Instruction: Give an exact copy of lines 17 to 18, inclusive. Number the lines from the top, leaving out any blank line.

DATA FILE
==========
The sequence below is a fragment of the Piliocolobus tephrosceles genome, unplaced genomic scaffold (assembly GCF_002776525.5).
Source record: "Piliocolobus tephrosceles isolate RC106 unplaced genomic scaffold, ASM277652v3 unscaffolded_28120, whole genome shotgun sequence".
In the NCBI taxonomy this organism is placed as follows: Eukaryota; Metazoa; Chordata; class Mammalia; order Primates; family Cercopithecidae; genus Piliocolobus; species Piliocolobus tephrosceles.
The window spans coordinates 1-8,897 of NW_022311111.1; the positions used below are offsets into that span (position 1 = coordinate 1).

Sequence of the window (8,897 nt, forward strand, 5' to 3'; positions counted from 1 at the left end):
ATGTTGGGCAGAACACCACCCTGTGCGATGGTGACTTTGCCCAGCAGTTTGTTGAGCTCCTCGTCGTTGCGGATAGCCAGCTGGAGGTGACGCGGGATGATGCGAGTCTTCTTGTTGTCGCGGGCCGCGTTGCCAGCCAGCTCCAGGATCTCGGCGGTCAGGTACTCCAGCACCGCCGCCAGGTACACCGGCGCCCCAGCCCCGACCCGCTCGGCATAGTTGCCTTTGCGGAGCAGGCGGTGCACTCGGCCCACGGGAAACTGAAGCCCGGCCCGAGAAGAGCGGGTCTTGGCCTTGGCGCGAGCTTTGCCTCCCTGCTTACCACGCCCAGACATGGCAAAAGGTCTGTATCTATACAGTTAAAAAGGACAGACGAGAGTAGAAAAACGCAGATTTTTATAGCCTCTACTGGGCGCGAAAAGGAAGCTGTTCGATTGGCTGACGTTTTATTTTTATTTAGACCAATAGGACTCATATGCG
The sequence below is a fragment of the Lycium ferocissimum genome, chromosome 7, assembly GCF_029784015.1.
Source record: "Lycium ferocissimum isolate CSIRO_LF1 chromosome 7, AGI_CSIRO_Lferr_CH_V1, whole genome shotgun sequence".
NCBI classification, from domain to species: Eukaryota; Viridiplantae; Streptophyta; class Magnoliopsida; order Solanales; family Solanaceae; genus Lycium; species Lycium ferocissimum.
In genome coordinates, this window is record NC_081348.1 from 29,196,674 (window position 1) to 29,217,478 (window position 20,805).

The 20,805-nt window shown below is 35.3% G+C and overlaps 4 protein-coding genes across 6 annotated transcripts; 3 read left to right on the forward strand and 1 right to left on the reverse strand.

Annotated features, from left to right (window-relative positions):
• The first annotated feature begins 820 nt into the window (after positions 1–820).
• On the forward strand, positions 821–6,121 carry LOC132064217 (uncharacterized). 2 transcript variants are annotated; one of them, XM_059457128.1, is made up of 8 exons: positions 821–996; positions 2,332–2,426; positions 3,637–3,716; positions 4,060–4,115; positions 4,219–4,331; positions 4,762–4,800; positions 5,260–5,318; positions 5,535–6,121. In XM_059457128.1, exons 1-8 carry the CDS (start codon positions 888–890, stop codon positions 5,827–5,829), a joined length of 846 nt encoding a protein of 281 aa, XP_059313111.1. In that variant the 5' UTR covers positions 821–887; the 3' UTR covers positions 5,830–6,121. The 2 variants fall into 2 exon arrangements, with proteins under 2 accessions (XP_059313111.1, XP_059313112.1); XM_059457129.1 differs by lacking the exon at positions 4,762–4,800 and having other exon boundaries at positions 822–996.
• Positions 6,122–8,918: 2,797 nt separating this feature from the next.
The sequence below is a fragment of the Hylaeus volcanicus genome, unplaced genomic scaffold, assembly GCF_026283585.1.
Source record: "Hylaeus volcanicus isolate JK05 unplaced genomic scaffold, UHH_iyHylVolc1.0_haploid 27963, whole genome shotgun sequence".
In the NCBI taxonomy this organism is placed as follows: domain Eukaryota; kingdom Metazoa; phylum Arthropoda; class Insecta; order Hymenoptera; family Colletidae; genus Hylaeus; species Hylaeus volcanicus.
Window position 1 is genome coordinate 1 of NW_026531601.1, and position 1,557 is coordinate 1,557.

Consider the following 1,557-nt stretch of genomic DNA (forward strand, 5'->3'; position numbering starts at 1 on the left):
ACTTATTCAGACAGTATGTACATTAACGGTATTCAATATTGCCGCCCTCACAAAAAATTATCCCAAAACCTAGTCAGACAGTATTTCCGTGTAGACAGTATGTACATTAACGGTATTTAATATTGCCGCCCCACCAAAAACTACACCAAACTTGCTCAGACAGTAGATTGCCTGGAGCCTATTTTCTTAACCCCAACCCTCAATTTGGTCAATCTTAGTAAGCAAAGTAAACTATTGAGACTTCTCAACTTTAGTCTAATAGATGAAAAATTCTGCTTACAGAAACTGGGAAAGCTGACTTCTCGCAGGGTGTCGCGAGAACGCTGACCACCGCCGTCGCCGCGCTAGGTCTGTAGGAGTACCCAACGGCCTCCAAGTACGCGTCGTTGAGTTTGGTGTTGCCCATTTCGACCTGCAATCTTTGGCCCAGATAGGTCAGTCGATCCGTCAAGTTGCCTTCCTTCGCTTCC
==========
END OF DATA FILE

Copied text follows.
Source record: "Hylaeus volcanicus isolate JK05 unplaced genomic scaffold, UHH_iyHylVolc1.0_haploid 27963, whole genome shotgun sequence".
In the NCBI taxonomy this organism is placed as follows: domain Eukaryota; kingdom Metazoa; phylum Arthropoda; class Insecta; order Hymenoptera; family Colletidae; genus Hylaeus; species Hylaeus volcanicus.